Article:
Neighbours at war over a parking space, the shifting of wheelie bins and the use of security cameras culminated in a “violent assault” and a complaint with the rental watchdog.
The Tenancy Tribunal recently heard the tangled story of two neighbouring rental properties and the landlord of the houses who also lived on the street.
In a decision published by the authority, it set out how Tenants A moved into one of the rentals in April 2021 and behind them, in the other rental, were Tenants B, who had been living there for some time. None of the parties are able to be identified due to legal reasons.
After tenants A moved out of the property in December last year, they turned to the tribunal with claims of harassment by their landlord.
In seeking $33,100 for compensation and exemplary damages, they alleged tenants B had hassled them on multiple occasions, launched a “violent assault” upon them, and that the landlord had encouraged that “behaviour”.
They also accused the property manager of attempting to change their tenancy agreement, showing no concern for their welfare following the assault and attempting to influence the police investigation.
But the tribunal has rejected their allegations and stated their claims did not amount to harassment and they had in fact contributed to the events about which they complained.
The drama on the street, the identity of which was not made known in the decision, began over a parking space that belonged to tenants B but was being used by tenants A - with permission.
When tenants B withdrew their consent to tenants A using it, the property manager wrote to tenants A reminding them of who the space belonged to.
They responded by writing to the landlord, the property manager and tenants B, expressing their surprise at no longer being able to park in the area. In their letter, they said there had been a deterioration in their relationship with tenants B and suggested it was because tenants B were using drugs.
In June, tenants A emailed the property manager’s employer and asked about the parking clauses in the tenancy agreements. They claimed the property manager was “biased and not thorough” in her work.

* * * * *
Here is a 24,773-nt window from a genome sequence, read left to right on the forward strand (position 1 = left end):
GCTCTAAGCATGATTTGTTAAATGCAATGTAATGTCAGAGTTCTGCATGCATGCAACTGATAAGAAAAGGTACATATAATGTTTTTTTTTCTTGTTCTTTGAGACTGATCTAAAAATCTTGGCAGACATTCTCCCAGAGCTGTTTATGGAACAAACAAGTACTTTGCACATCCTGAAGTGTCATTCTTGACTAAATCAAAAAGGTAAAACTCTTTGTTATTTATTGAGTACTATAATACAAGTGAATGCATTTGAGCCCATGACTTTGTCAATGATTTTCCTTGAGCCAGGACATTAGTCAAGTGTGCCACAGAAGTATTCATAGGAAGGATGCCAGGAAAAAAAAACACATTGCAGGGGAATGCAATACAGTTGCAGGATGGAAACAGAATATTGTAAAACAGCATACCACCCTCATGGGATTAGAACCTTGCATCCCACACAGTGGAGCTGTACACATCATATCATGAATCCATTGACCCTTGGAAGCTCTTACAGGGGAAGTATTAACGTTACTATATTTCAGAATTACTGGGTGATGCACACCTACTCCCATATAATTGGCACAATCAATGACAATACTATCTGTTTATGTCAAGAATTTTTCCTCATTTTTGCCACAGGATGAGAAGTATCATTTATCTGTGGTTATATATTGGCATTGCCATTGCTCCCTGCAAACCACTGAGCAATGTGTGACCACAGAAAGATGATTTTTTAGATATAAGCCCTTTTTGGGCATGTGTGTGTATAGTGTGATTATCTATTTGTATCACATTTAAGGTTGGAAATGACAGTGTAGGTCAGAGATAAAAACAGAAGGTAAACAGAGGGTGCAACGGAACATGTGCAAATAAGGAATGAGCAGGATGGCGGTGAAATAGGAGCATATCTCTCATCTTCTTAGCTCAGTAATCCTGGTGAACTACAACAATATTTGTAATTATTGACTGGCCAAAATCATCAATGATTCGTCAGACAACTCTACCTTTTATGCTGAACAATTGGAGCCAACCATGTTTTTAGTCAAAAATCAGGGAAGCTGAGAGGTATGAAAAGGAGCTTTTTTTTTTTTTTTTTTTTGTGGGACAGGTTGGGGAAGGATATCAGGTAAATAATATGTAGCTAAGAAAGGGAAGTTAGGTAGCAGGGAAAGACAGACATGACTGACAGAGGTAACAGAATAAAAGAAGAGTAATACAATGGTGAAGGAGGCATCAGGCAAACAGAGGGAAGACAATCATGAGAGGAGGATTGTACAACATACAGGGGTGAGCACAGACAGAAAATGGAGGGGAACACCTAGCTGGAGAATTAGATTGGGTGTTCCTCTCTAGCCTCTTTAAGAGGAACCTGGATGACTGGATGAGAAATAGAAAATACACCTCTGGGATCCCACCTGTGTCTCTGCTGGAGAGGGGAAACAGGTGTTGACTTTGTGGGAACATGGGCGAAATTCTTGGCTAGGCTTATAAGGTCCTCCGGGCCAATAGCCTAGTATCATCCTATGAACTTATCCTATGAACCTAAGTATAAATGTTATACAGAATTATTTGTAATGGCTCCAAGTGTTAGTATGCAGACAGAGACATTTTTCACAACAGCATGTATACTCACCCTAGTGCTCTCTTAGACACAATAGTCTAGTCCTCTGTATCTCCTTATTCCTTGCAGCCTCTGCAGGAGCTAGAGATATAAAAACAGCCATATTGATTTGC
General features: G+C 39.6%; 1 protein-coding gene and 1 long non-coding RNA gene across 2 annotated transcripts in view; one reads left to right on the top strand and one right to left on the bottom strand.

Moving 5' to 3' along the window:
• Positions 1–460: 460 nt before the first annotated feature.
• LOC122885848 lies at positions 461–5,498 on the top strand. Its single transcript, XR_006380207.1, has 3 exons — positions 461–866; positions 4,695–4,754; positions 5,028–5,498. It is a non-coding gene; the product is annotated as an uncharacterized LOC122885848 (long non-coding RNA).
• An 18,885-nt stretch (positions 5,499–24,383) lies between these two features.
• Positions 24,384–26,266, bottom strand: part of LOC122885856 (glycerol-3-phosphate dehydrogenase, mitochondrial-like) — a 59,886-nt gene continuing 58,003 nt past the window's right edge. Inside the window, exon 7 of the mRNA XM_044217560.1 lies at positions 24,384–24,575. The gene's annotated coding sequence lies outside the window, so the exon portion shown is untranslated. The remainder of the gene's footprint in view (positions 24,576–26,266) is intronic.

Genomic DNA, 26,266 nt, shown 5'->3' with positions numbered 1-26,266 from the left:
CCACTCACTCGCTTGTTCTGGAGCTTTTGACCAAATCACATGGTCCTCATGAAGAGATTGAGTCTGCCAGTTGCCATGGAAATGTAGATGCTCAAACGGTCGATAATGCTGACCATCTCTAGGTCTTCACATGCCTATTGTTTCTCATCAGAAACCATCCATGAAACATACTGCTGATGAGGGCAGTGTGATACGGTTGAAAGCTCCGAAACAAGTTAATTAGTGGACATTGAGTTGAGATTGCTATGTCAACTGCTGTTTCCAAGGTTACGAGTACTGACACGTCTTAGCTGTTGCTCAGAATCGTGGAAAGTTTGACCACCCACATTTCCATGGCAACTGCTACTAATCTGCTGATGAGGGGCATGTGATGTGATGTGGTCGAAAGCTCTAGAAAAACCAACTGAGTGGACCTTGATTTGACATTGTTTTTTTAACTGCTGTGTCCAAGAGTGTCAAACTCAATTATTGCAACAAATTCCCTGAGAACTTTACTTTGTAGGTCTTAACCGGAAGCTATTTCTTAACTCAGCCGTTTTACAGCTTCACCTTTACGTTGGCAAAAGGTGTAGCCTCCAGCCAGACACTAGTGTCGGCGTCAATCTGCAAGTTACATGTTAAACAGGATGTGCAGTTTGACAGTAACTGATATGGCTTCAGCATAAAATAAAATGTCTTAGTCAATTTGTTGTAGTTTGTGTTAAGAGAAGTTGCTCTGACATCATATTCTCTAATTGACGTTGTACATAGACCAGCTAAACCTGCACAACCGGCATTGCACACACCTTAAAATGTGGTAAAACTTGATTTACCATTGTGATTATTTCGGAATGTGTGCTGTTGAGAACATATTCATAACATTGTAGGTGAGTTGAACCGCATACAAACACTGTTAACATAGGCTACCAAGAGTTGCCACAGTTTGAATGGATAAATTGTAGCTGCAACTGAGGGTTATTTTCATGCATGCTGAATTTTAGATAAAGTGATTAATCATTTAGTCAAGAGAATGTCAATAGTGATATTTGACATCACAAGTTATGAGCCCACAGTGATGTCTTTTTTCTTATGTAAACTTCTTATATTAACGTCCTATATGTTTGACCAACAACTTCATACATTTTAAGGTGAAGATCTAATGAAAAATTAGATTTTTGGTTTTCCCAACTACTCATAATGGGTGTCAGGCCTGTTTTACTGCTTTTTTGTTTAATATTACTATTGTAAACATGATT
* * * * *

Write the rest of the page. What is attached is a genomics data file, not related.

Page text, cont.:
The following month, and in a move to prevent tenants A from using the parking space, tenants B shifted their wheelie bins into the area.
When tenants A attempted to move the bins, they were “assaulted” by tenants B. The police were called and charges were laid against tenants B. One of their bail conditions was to not use the parking space except to put their wheelie bins there.
Lengthy emails were then exchanged between tenants A and the landlord over the parking issue. The landlord suggested a temporary fence be erected in order to set clear boundaries, but tenants A rejected the idea and said they would turn away any workers who turned up to build the fence.
Then in September, tenants B served a trespass notice on tenants A.
The following month, the landlord drove onto the parking space to collect her dog which was staying at the property of tenants B. One of those tenants helped lift the dog into the landlord’s car.
Tenants A spotted what was happening and reported it to police, claiming tenants B had breached their bail terms.
Still aggrieved, tenants A then sent the landlord a 14-day notice requiring them to leave a gate next to the parking area open so it could be used as an “emergency exit”, and further ordered the landlord to not access the rental property more than twice a week.
They also asked that tenants B remove a security camera set up on their gate, claiming it was able to see into their windows.
Tenants B had eight security cameras in total, but only two were a problem for tenants A, who were concerned they were being watched by their neighbours in a “deeply discourteous and alarming way.”
Shortly afterwards, the landlord served both tenants A and B with a 90-day notice terminating their tenancies. The notice stated they planned to convert the premises to commercial use and that both sets of tenants had until January this year to move out.
Over the following weeks, the issues between the two rental properties continued and tenants A eventually gave the landlord a notice to end their tenancy earlier. By December 5, they were gone.
After hearing the longwinded saga, the Tenancy Tribunal dismissed all applications made by tenants A.
The authority found their allegations did not constitute any real breach of the landlord’s obligations or amount to harassment.